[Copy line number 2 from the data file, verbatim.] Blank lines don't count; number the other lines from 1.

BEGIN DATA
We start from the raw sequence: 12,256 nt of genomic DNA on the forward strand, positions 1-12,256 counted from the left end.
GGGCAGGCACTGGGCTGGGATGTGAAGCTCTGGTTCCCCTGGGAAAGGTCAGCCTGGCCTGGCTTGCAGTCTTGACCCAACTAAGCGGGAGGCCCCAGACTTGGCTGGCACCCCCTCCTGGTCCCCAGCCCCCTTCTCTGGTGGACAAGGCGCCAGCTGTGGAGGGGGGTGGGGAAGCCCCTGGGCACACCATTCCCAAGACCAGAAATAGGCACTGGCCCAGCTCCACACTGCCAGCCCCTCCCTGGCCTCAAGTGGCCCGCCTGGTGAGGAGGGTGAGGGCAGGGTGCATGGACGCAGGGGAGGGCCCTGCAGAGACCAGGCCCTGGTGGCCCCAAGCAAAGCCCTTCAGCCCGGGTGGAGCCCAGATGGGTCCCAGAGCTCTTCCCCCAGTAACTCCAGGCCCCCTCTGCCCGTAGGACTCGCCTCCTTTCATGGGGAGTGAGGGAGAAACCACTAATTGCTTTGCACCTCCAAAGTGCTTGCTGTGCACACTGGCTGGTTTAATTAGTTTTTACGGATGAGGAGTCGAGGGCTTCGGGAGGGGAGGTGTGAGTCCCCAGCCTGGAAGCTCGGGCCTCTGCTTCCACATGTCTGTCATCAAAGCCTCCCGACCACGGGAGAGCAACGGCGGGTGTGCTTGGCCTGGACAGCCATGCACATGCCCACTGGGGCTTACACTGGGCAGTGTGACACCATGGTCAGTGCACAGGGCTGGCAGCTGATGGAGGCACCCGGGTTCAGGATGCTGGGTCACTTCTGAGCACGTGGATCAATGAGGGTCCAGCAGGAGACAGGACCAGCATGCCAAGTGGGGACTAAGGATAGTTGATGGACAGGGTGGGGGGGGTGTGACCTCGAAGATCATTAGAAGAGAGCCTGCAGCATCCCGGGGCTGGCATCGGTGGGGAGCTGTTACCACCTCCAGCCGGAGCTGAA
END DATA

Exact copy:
GGGCAGGCACTGGGCTGGGATGTGAAGCTCTGGTTCCCCTGGGAAAGGTCAGCCTGGCCTGGCTTGCAGTCTTGACCCAACTAAGCGGGAGGCCCCAGACTTGGCTGGCACCCCCTCCTGGTCCCCAGCCCCCTTCTCTGGTGGACAAGGCGCCAGCTGTGGAGGGGGGTGGGGAAGCCCCTGGGCACACCATTCCCAAGACCAGAAATAGGCACTGGCCCAGCTCCACACTGCCAGCCCCTCCCTGGCCTCAAGTGGCCCGCCTGGTGAGGAGGGTGAGGGCAGGGTGCATGGACGCAGGGGAGGGCCCTGCAGAGACCAGGCCCTGGTGGCCCCAAGCAAAGCCCTTCAGCCCGGGTGGAGCCCAGATGGGTCCCAGAGCTCTTCCCCCAGTAACTCCAGGCCCCCTCTGCCCGTAGGACTCGCCTCCTTTCATGGGGAGTGAGGGAGAAACCACTAATTGCTTTGCACCTCCAAAGTGCTTGCTGTGCACACTGGCTGGTTTAATTAGTTTTTACGGATGAGGAGTCGAGGGCTTCGGGAGGGGAGGTGTGAGTCCCCAGCCTGGAAGCTCGGGCCTCTGCTTCCACATGTCTGTCATCAAAGCCTCCCGACCACGGGAGAGCAACGGCGGGTGTGCTTGGCCTGGACAGCCATGCACATGCCCACTGGGGCTTACACTGGGCAGTGTGACACCATGGTCAGTGCACAGGGCTGGCAGCTGATGGAGGCACCCGGGTTCAGGATGCTGGGTCACTTCTGAGCACGTGGATCAATGAGGGTCCAGCAGGAGACAGGACCAGCATGCCAAGTGGGGACTAAGGATAGTTGATGGACAGGGTGGGGGGGGTGTGACCTCGAAGATCATTAGAAGAGAGCCTGCAGCATCCCGGGGCTGGCATCGGTGGGGAGCTGTTACCACCTCCAGCCGGAGCTGAA